FAST Party forms Government according to deputy Tuala Tevaga Iosefo Ponifasio

The outcome of the constitutional stand-off in Samoa shows no sign of being resolved any time soon with both the FAST Party and HRPP leader making claim and counter-claim over who is in power.

The FAST Party deputy Tuala Tevaga Iosefo Ponifasio told RNZ that there's no doubt his party is now the government.

He said they were forced into holding Monday's swearing-in ceremony outside parliament.

"According to the constitution, the head of state is supposed to swear in, and if not the head of state then it will be a council of deputies. But none of those were available. They didn't want to be part of this," he said.

"So as far as we're concerned, we formed the government within the 45 legal days and we've done the swearing in and we do have a government."

An eminent political scientist in New Zealand agrees. 

Political analyst at Pacific Linc, Dr Christina Laalaai-Tausa, ​said the processed followed was legal, and as of today, the Prime Minister-elect is FAST leader Fiame Naomi Mata’afa.​

"All the power that that Tuilaepa and his party had, should now be relinquished, and people should be following and listening to Fiame from now on, and that is what the court order said, and that is what the majority of the voters voted for.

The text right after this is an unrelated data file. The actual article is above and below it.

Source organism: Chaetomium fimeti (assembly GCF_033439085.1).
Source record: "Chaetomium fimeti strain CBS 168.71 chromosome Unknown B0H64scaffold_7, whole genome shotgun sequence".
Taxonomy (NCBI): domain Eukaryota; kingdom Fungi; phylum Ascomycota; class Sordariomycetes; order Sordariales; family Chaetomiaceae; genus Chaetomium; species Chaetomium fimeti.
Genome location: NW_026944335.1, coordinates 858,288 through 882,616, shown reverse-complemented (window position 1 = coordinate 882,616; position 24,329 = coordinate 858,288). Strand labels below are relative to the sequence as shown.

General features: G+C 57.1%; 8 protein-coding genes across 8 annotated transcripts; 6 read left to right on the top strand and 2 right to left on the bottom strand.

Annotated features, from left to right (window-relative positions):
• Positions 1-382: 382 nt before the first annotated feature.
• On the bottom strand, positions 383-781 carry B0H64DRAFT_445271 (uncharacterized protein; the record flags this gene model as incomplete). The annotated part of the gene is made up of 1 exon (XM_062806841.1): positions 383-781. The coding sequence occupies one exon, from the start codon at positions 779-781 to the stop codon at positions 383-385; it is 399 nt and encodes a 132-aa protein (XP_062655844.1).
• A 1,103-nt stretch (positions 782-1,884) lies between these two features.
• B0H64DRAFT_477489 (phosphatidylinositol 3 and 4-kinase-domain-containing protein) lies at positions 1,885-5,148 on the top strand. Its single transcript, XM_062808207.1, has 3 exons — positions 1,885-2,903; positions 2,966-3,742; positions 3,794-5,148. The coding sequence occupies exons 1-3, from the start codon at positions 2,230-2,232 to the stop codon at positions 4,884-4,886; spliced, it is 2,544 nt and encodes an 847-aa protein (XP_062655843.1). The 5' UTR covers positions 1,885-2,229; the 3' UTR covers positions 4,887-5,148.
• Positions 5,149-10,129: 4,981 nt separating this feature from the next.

"The two most important things in a democracy is privilege and the people's voices and upholding the rule of law, as per the constitution."

​​But HRPP leader Tuilaepa Sailele Malielegaoi has repeated his claim that FAST had committed a coup.

"This is what happened, they have broken the law, they have disgraced the chief justice, they have disgraced our country.

"The head of state proclaimed that there would be no parliament sitting, so too did the speaker - which begs the question, what was the chief justice even thinking? It makes you wonder, where is our judiciary headed?

"FAST held a swearing-in ceremony where the chief justice was absent, so what exactly happened yesterday? They've taken away the duties of the chief justice and the head of state and acted in what seems to be their own power, and that to me, is a definition of a coup."

But deputy FAST leader Tuala said they weren't concerned about Tuilaepa and the HRPP's claims to still have power.

He said FAST were meeting to discuss their next moves and it was obvious they would have to head back to court.

The crisis is now drawing in leaders from other countries.

The former Marshall Islands president Hilda Heine, who was the first woman head of state in the Pacific, has offered congratulations and support to Fiame Naomi Mata’afa. 

Heine tweeted: "Stay strong and unwavering in your legitimacy as the duly elected Samoa PM! The facts of the election stand. Your win is a win for Pacific women. The political wrangling, fueled by entrenched resistance to change is sad but not surprising."


Photo file FAST Party